FET 54 is an N-channel device that has a first CTE connected to ground bus 24', a second CTE connected to a first CTE of FET 56, and a gate connected to the positive bus 23'. FET 56 is also an N-channel device and besides its first CTE mentioned previously has a second CTE that is connected to its gate and to line 28, which is the VREF2' line to FET 20'. Resistor R6 is connected between line 28' and VDD, thereby forming a voltage divider with FETs 54 and 56 to provide VREF2'.

FETs 50 and 54 are biased into a conducting state by the difference between the positive bus 23' and the ground bus 24'. The channel resistances of FETs 50 and 54 increases as the difference between positive bus 23' and ground bus 24' decreases and vice-versa, thus dynamically varying VREF1' and VREF2' to cancel the variation in output current due to variation in the manufacturing process. At the same time, FETs 52 and 56 are connected as diodes which provide fairly constant reference voltages VREF1' and VREF2'. Thus, FETs 52 and 56 provide compensation to FETs 18' and 22'. The overall effect of FETs 16' and 22' is more dynamic current limiting than would be available from the resistors R1, R2, R3, and R4 shown in FIG. 1.

The operation of the remainder of the circuit 10' is the same as the operation of the circuit 10 shown in FIG. 1. Just as VREF1 and VREF2 could be used for more than one output driver circuit 10, VREF1' and VREF2' can similarly be used for more than one output driver circuit 10'.

Referring now to FIGS. 1, 2 and 3, a voltage and current plot of the output at pad 12' is shown for an input from the core logic. When the output voltage gets to the voltage threshold of the inverter 30 or 30' then FET 42 or 42' begin to conduct and briefly increase the amount of current sunk by the output driver 10 or 10' and then the current falls off very sharply because of the reduction in the cutoff voltage to the ground bus 24 or 24'. The amount of fall off is shown by the broken line.

Referring back to FIG. 2, the output driver 10' has a preferred application in gate array integrated circuits To provide the FETs 16', 18', 20', and 22' in series, a gate isolation fabrication technique is used in order to achieve the necessary isolation. The FETs 50, 52, 54, and 56 should be of the same construction and characteristics as the corresponding type from FETs 16', 18', 20' and 22' in order to give the best dynamic limiting.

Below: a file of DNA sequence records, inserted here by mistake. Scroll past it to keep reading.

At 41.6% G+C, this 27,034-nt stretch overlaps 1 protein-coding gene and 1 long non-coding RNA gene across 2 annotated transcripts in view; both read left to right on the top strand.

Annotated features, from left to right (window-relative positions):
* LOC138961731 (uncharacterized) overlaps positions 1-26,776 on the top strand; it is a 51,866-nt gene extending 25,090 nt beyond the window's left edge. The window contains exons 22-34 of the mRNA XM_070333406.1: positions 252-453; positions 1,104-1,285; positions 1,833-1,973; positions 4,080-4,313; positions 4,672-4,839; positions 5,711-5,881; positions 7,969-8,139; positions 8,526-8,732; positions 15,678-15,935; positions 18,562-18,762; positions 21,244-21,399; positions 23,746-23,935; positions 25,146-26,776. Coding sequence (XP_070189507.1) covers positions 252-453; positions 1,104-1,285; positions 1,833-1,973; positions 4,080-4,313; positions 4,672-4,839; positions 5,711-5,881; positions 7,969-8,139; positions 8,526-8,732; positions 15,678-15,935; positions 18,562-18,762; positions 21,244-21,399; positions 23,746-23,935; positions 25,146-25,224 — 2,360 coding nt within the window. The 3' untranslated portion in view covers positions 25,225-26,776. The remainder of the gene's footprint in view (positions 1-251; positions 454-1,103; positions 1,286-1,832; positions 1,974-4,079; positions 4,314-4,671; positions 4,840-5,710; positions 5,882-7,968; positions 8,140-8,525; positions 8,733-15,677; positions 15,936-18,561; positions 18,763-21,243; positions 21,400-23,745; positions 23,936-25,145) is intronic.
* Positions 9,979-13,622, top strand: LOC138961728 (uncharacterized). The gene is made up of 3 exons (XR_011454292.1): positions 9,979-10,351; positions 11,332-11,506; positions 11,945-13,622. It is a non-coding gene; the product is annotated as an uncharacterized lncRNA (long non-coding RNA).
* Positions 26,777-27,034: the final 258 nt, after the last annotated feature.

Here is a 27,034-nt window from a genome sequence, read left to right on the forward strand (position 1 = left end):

Thus, it will now be understood that there has been disclosed a new and novel CMOS current limiting output driver. While the invention has been particularly illustrated and described with reference to preferred embodiments thereof, it will be understood by those skilled in the art that various changes in form, details, and applications may be made therein. For example, external VREF1 and VREF2 voltages could be used if desired. It is accordingly intended that the appended claims shall cover all such changes in form, details and applications which do not depart from the true spirit and scope of the invention.

Patent Citations
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Referenced by
Citing PatentFiling datePublication dateApplicantTitle
US5751179 *Apr 26, 1996May 12, 1998Crystal SemiconductorOutput driver for PCI bus
US5973534 *Jan 29, 1998Oct 26, 1999Sun Microsystems, Inc.Dynamic bias circuit for driving low voltage I/O transistors
US6005423 *Oct 20, 1995Dec 21, 1999Xilinx, Inc.Low current power-on reset circuit
US6104218 *Dec 18, 1997Aug 15, 2000Kabushiki Kaisha ToshibaHigh breakdown voltage push-pull circuit for semiconductor device
US6396315 *May 3, 1999May 28, 2002Agere Systems Guardian Corp.Voltage clamp for a failsafe buffer
US8054111Dec 7, 2005Nov 8, 2011Semiconductor Energy Laboratory Co., Ltd.Semiconductor device and electronic appliance using the same
US8179170Mar 14, 2011May 15, 2012Semiconductor Energy Laboratory Co., Ltd.Semiconductor device and electronic appliance using the same
US8861288Dec 13, 2012Oct 14, 2014Semiconductor Energy Laboratory Co., Ltd.Level-shift circuit and semiconductor integrated circuit
US20080252363 *Dec 7, 2005Oct 16, 2008Semicinductor Energy Laboratory Co., LtdSemiconductor Device and Electronic Appliance Using the Same
Classifications
U.S. Classification327/108, 327/362, 327/546
International ClassificationH03K19/0185, H03K19/003, H03K19/017, H03K19/0175, H03K17/687
Cooperative ClassificationH03K19/00384, H03K19/01721
European ClassificationH03K19/017B2, H03K19/003K4